What if one of your competitors has copied your product? Even if there is no IP right protecting your product, such copying can still be considered unlawful under certain circumstances. Such unlawful copying is also called slavish imitation. Slavish imitation is not an IP right, but an unlawful act according to Dutch tort law. As a basic principle, imitation is allowed. However, slavish imitation is considered unlawful.
The imitator is obliged to do everything that is reasonably possible and necessary, without impairing the reliability and usefulness of his product, to prevent confusion. If the imitator does not fulfill this requirement, for example by choosing a certain shape while he could have chosen for another shape, this can be unlawful.
How can I invoke slavish imitation?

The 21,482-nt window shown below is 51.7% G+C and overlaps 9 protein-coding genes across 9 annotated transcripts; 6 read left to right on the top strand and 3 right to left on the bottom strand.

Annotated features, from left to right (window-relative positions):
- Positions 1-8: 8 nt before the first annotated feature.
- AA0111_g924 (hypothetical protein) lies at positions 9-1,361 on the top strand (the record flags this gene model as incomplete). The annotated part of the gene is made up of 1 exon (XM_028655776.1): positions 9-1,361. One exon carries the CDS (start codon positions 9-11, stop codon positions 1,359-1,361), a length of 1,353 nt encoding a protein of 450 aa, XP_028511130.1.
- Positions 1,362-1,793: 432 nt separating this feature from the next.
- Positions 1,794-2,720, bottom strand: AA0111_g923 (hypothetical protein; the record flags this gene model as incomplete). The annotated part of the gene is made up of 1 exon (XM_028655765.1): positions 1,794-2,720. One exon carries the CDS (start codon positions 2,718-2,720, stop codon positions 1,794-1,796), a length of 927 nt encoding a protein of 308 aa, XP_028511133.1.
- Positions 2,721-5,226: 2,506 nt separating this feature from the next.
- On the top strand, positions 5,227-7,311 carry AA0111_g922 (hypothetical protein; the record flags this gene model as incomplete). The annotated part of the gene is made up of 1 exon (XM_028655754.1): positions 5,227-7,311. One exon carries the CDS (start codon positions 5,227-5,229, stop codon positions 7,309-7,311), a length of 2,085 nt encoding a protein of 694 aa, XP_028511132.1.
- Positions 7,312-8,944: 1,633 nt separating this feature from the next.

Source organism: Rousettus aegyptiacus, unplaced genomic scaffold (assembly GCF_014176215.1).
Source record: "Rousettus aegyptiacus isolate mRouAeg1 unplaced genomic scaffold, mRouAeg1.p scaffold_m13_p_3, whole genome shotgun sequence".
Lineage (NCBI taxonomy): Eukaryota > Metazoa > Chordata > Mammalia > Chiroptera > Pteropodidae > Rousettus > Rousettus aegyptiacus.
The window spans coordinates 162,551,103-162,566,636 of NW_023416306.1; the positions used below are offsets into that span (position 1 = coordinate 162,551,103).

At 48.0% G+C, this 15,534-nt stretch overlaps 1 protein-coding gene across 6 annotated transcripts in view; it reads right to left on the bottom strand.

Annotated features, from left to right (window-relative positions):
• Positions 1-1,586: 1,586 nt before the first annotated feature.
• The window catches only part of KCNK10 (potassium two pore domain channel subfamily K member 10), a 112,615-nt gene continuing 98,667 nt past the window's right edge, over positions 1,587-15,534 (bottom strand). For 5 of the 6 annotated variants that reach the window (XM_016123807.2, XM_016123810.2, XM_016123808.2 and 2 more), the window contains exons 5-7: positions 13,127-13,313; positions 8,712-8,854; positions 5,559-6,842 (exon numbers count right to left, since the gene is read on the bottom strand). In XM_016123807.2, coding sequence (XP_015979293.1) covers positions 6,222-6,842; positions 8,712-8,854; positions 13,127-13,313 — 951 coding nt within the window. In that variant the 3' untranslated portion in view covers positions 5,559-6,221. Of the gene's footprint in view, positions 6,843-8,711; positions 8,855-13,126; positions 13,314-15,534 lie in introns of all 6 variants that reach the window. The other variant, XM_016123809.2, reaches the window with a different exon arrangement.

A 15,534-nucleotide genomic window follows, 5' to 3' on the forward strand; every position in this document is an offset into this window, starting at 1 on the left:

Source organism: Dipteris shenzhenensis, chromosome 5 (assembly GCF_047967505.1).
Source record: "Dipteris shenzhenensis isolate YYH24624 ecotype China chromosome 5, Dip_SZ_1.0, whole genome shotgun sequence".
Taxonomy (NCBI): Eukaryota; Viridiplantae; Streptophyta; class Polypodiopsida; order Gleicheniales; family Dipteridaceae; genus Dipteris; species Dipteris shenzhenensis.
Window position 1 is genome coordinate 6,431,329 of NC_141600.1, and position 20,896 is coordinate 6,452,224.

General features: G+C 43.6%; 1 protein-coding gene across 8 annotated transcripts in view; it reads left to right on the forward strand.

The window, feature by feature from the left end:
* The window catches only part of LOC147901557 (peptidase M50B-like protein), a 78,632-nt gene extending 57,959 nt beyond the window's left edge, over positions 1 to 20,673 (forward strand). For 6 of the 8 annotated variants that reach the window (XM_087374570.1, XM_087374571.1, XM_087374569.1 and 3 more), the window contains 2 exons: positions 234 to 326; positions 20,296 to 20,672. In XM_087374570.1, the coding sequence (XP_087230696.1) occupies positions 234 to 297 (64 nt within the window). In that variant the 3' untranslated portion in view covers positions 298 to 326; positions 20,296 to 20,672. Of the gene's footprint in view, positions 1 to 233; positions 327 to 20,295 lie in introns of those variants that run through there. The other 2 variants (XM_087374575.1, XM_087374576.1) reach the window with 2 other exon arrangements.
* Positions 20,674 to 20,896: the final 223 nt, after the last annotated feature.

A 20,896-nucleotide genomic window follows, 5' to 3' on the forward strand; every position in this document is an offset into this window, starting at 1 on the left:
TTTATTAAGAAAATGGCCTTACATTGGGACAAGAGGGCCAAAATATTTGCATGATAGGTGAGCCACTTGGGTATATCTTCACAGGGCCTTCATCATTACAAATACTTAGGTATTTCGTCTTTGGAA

Whether or not a likelihood of confusion can be established, is dependent on the similarity of the products concerned.
If you would like to invoke protection against slavish imitation, it is necessary that your own product has an own and individual position on the relevant market. This means that the product concerned should distinguish itself by its appearance from different but similar products on the market.
Furthermore, your product must be actively protected. The own position of your product can decline and even disappear when similar products appear on the relevant market. This requires an active protection of products against unlawful copying and counterfeiting.
By using the protection granted by slavish imitation you can prevent any third party to create a risk of confusion by slavishly imitating your product.
Our IP attorneys are experienced with regard to actions based on slavish imitation. We can advise and assist you in possible proceedings. Furthermore, we can advise you regarding possible protective measures against slavish imitation.